Despite a late comeback attempt in New Hampshire on Thursday night, the Akron RubberDucks lost for the 12th time in their last 13 games in a 7-5 defeat against the Fisher Cats.
It marked a second consecutive ugly week for the ‘Ducks, who lost three of four to close out their last homestand against the Bowie Baysox. After taking Monday off, they arrived in New Hampshire, only to lose 6-4 on Tuesday and 9-6 on Wednesday before taking another L on Thursday night.
The tailspin by the RubberDucks has dropped the club below the .500 mark for the first times this season. At 55-57, they trail Altoona by six and a half games and are also chasing Harrisburg. They have fallen to 26-32 on the road this season. They are now 1-9 since the promotions of Bradley Zimmer and Clint Frazier to Triple-A Columbus.
In other ‘Duck tales this week…
The tools of ignorance is a longstanding euphemism in baseball for the catcher’s gear – mask, chest protector and shin guards. Various sources have credited the origin of this term to either longtime American League catcher Muddy Ruel, or Yankee Hall-of-Fame catcher Bill Dickey.
Regardless of its origin, the words create a strong sense of irony, as there is nothing about being a catcher that relies upon ignorance.
For Eric Haase High-A Lynchburg’s primary catcher, mastering the skills needed to excel at catching is his way of life. As of June 7th he has already caught 274 innings in 32 games played during the 2015 season. The job of catching can be a grind, but Haase plans his offseason so that he can maintain his health for each new baseball season.
If you had told me four months ago that I’d still be writing about the Lake County Captains this late in the year, I would have laughed. Yes, I’m an optimist, but the first half of Lake County’s season led even the most eternal of optimists to shake their heads. The team won 27 out of their first 70 games — that’s a .386 winning percentage. They were, to be blunt, bad.
They about broke-even at home, going 18-17 in the first half while playing on the new field at Classic Park, but could not pull it together on the road. As they explored the Midwest, the Captains went a paltry 9-26.
Yet, somehow, they turned it around. And here I am, in the middle of September, writing a recap about a season that ended on Saturday, the 13th, when that same under-.400 team played for the Midwest League Championship.
Akron RubberDucks second baseman was some kind of hot this past week. Joe Wendle went 11-21 for an obscene .524 average with three runs scored, three doubles, one triple, eight runs batted in and added a stolen base. Wendle got off to a slow start to the season having multiple hot and cold streaks. Over his last 26 games, however, Wendle has been consistently hot hitting .333 with eight extra base hits and 24 runs batted in during the time frame. Wendle leads the team with 41 runs batted in, one more than fellow prospect shortstop Francisco Lindor. Wendle has his batting average up to .264 with his recent surge but is still well below his career .307 minor league average coming into the season.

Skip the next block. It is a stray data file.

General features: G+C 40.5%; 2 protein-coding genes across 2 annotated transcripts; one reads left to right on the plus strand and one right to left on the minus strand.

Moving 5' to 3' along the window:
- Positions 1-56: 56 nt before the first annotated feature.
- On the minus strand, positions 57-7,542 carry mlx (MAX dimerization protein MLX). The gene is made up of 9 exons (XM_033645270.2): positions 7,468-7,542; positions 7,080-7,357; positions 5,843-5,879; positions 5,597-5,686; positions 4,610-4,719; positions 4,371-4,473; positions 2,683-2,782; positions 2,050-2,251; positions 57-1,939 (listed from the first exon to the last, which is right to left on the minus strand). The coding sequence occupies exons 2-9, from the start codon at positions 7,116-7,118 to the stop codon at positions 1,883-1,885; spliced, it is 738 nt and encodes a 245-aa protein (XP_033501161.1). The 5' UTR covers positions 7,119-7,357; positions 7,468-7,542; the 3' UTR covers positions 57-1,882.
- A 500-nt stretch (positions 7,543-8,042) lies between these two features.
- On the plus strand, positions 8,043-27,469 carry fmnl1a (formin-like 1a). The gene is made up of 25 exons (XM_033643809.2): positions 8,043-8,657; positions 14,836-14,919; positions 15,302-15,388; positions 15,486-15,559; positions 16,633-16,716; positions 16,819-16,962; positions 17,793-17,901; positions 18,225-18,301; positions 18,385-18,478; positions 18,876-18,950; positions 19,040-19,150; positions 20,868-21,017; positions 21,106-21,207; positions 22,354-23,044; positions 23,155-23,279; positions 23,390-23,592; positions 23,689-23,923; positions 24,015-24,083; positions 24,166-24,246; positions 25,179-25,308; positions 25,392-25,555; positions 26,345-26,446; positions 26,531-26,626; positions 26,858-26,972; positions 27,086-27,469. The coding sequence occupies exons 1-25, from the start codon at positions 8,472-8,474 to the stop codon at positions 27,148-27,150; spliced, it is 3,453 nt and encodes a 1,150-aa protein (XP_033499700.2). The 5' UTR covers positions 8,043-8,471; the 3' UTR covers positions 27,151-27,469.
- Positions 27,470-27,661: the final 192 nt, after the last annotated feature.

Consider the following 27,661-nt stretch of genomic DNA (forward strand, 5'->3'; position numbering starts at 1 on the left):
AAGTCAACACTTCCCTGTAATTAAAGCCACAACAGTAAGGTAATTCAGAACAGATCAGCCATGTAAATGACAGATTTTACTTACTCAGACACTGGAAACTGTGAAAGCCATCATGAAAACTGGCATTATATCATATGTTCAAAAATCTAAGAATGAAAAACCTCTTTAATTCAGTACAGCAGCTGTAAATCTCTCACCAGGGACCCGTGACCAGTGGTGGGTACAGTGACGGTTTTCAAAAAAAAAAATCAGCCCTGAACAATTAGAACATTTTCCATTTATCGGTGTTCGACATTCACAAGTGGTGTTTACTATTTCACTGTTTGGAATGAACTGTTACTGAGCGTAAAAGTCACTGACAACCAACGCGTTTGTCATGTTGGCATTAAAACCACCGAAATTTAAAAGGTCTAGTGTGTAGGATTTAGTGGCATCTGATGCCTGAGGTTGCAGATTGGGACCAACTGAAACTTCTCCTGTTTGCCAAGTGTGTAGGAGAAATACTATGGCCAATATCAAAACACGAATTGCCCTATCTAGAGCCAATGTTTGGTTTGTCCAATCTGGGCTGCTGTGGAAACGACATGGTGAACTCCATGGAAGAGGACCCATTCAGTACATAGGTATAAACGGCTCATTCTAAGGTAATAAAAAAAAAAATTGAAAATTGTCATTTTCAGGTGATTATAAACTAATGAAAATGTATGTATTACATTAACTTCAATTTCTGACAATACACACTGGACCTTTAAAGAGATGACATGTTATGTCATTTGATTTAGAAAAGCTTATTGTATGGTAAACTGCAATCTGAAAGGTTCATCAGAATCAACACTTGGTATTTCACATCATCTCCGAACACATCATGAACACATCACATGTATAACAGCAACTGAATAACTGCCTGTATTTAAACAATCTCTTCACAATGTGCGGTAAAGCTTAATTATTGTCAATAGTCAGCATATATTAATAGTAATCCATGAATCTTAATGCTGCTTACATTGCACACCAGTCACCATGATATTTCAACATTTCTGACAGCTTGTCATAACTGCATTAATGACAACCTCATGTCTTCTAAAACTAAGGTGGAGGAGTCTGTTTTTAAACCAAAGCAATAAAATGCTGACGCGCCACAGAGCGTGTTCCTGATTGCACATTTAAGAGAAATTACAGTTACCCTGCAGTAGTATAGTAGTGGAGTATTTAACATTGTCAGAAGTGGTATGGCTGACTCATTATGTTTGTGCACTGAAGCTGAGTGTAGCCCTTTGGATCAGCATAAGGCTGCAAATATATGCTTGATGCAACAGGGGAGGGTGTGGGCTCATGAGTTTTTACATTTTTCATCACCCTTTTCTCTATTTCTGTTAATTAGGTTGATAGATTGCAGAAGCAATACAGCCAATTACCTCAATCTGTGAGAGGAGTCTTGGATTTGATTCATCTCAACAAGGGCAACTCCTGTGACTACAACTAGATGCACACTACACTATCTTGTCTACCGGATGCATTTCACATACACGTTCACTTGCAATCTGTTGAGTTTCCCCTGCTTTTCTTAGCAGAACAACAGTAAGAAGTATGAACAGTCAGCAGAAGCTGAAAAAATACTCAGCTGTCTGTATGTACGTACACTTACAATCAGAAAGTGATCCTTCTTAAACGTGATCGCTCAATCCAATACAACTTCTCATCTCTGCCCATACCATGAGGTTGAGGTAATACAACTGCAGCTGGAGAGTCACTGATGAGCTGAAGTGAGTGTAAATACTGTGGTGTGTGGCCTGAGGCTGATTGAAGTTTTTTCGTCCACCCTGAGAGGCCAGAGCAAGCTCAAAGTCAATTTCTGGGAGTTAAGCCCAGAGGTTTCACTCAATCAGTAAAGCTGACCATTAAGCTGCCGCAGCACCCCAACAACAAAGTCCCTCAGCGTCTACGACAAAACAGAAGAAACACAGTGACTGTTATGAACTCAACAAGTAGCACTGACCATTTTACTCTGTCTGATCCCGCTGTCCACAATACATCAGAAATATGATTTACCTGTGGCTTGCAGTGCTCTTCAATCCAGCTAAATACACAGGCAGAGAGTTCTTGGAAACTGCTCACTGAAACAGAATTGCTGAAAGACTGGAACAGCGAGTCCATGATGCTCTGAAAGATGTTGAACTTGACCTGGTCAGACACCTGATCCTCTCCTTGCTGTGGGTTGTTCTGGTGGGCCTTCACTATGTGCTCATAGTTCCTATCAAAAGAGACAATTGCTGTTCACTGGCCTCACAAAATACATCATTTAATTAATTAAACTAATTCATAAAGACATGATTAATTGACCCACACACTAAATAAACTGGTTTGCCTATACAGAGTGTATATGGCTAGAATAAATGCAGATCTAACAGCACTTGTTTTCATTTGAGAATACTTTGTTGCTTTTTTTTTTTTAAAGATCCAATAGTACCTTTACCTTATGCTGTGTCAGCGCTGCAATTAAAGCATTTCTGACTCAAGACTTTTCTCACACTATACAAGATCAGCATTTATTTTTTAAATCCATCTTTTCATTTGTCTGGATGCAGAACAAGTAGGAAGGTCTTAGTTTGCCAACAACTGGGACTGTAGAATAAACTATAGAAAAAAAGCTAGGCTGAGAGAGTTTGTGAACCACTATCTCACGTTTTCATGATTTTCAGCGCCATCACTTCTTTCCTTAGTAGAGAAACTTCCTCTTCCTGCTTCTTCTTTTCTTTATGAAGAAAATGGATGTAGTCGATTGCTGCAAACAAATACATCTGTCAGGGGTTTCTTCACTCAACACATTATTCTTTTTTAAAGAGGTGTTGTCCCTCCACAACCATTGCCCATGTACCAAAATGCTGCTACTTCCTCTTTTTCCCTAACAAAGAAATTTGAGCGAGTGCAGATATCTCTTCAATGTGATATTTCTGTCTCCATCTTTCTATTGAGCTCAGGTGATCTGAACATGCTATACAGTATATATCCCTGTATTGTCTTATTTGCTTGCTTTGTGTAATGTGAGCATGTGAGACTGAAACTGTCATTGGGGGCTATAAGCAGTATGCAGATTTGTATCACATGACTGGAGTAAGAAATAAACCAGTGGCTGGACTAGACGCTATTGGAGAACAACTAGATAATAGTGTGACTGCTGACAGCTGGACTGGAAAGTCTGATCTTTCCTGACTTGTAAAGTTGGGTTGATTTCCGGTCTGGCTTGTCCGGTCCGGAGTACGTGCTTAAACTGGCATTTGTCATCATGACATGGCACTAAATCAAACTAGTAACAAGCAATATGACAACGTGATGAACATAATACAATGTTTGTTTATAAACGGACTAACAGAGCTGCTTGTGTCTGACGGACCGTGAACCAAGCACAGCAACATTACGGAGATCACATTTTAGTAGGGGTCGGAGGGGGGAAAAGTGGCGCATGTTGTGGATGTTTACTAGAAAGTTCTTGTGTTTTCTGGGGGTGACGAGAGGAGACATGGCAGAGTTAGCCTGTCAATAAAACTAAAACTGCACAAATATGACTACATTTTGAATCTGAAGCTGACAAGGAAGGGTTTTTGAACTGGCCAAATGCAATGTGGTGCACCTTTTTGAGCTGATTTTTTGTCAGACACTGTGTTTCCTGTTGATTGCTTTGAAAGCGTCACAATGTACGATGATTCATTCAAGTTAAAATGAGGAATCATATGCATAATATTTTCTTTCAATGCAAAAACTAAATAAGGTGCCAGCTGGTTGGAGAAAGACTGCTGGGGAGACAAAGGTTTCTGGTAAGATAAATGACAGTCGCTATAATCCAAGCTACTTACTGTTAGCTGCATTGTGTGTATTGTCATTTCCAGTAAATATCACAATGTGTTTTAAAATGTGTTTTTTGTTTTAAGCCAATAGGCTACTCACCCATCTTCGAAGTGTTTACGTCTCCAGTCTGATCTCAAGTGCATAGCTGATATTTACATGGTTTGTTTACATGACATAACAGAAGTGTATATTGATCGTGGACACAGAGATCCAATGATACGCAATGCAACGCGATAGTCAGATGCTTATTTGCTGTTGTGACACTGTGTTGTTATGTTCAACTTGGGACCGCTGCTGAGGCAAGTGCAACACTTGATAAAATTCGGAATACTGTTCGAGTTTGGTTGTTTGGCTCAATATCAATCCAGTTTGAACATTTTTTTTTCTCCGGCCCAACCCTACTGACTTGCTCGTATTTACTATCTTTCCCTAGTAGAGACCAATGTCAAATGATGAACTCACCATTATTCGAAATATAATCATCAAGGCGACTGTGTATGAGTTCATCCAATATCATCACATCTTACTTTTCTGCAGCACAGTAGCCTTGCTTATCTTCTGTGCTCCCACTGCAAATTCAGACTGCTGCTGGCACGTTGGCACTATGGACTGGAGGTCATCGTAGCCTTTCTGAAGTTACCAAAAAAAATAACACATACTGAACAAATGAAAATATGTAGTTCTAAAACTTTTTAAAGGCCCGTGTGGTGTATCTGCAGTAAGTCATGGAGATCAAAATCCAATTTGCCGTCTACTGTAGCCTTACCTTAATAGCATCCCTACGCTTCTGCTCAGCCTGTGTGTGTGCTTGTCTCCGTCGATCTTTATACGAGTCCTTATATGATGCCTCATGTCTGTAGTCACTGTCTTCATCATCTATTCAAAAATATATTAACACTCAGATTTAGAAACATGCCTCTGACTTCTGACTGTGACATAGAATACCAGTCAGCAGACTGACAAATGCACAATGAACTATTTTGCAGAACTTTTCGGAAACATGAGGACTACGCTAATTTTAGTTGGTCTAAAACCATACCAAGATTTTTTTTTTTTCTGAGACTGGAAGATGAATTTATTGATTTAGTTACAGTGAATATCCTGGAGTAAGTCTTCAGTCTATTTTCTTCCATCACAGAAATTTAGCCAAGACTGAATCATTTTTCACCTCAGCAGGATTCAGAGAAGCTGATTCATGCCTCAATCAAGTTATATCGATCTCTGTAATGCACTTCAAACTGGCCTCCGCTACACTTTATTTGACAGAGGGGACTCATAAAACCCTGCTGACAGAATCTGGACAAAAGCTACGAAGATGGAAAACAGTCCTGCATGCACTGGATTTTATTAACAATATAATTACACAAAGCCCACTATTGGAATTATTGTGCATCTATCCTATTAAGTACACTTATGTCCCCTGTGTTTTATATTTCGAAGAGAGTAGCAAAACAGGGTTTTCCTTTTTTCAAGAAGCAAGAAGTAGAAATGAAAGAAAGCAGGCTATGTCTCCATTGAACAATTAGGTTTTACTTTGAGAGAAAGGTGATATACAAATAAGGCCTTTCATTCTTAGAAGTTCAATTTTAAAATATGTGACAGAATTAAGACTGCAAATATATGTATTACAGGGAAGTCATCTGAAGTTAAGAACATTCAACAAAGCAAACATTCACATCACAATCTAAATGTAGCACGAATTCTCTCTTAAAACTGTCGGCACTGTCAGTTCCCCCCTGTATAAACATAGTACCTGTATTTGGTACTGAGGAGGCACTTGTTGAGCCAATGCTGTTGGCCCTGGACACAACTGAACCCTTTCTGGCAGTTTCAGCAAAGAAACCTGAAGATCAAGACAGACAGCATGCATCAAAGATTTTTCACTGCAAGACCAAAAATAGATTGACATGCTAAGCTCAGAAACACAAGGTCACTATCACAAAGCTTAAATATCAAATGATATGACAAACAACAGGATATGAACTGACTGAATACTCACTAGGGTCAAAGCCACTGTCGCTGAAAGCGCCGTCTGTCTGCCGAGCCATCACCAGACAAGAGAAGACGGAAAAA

Wendle a sixth round pick in 2012 out of West Chester University has some uncanny similarities to a current Indians star Jason Kipnis. Both Kipnis and Wendle are listed at 5’11 190lbs, both bat left-handed and throw with their right hand. Take a look at the stats for both players in their first two years in the minor leagues.
The first half of the season is over, and it’s time for a clean slate for the Lake County Captains. In the Low-A Midwest League, a first-half winner is crowned for both the Eastern and Western Divisions, and the records are then wiped, paving the way for a second half of the season with completely new possibilities.
For the Captains, that restart could not have come at a better time.
Lake County finished at a Midwest League worst 27-43, a .386 winning percentage. They were 14 games back of the Eastern Division first half champions, the West Michigan Whitecaps (41-29), who are at least giving their parent organization, the Detroit Tigers, some wins and bragging rights (Justin Verlander’s younger brother, Ben Verlander, is on the Whitecaps roster, likely making family dinners a little tense). Being in first, the Whitecaps secured a playoff spot for the September post-season, with the South Bend Silver Hawks (40-29) also clinching a spot for the Eastern Division. In the Western Division, the Kane County Cougars finished first (45-25), followed by the Burlington Bees (38-31).